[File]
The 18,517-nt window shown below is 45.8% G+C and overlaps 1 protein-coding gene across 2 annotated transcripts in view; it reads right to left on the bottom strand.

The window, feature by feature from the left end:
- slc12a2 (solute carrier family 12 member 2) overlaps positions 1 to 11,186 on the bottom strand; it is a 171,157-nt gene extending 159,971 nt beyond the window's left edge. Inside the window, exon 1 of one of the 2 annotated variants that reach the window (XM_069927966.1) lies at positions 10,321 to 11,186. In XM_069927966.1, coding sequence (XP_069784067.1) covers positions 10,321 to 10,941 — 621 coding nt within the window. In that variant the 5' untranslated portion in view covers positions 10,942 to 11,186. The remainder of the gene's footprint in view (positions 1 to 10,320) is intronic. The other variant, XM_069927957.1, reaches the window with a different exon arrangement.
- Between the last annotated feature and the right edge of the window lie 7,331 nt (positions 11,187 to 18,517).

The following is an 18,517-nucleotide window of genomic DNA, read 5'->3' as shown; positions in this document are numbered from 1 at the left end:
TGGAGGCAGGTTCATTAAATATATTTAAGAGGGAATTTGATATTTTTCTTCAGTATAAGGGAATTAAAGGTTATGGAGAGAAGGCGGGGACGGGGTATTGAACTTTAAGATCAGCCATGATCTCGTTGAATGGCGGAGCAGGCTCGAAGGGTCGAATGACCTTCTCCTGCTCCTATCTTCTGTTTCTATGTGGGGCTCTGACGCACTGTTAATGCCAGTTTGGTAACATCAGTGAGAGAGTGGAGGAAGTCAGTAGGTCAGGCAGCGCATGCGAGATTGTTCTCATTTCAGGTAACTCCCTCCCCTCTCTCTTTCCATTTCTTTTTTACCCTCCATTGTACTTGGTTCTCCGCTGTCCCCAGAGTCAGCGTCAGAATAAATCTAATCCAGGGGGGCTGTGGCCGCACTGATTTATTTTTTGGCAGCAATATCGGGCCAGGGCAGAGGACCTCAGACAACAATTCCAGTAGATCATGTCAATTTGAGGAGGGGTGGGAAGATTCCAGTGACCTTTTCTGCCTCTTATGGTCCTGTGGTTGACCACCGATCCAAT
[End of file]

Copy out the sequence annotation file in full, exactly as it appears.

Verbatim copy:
The 18,517-nt window shown below is 45.8% G+C and overlaps 1 protein-coding gene across 2 annotated transcripts in view; it reads right to left on the bottom strand.

The window, feature by feature from the left end:
- slc12a2 (solute carrier family 12 member 2) overlaps positions 1 to 11,186 on the bottom strand; it is a 171,157-nt gene extending 159,971 nt beyond the window's left edge. Inside the window, exon 1 of one of the 2 annotated variants that reach the window (XM_069927966.1) lies at positions 10,321 to 11,186. In XM_069927966.1, coding sequence (XP_069784067.1) covers positions 10,321 to 10,941 — 621 coding nt within the window. In that variant the 5' untranslated portion in view covers positions 10,942 to 11,186. The remainder of the gene's footprint in view (positions 1 to 10,320) is intronic. The other variant, XM_069927957.1, reaches the window with a different exon arrangement.
- Between the last annotated feature and the right edge of the window lie 7,331 nt (positions 11,187 to 18,517).

The following is an 18,517-nucleotide window of genomic DNA, read 5'->3' as shown; positions in this document are numbered from 1 at the left end:
TGGAGGCAGGTTCATTAAATATATTTAAGAGGGAATTTGATATTTTTCTTCAGTATAAGGGAATTAAAGGTTATGGAGAGAAGGCGGGGACGGGGTATTGAACTTTAAGATCAGCCATGATCTCGTTGAATGGCGGAGCAGGCTCGAAGGGTCGAATGACCTTCTCCTGCTCCTATCTTCTGTTTCTATGTGGGGCTCTGACGCACTGTTAATGCCAGTTTGGTAACATCAGTGAGAGAGTGGAGGAAGTCAGTAGGTCAGGCAGCGCATGCGAGATTGTTCTCATTTCAGGTAACTCCCTCCCCTCTCTCTTTCCATTTCTTTTTTACCCTCCATTGTACTTGGTTCTCCGCTGTCCCCAGAGTCAGCGTCAGAATAAATCTAATCCAGGGGGGCTGTGGCCGCACTGATTTATTTTTTGGCAGCAATATCGGGCCAGGGCAGAGGACCTCAGACAACAATTCCAGTAGATCATGTCAATTTGAGGAGGGGTGGGAAGATTCCAGTGACCTTTTCTGCCTCTTATGGTCCTGTGGTTGACCACCGATCCAAT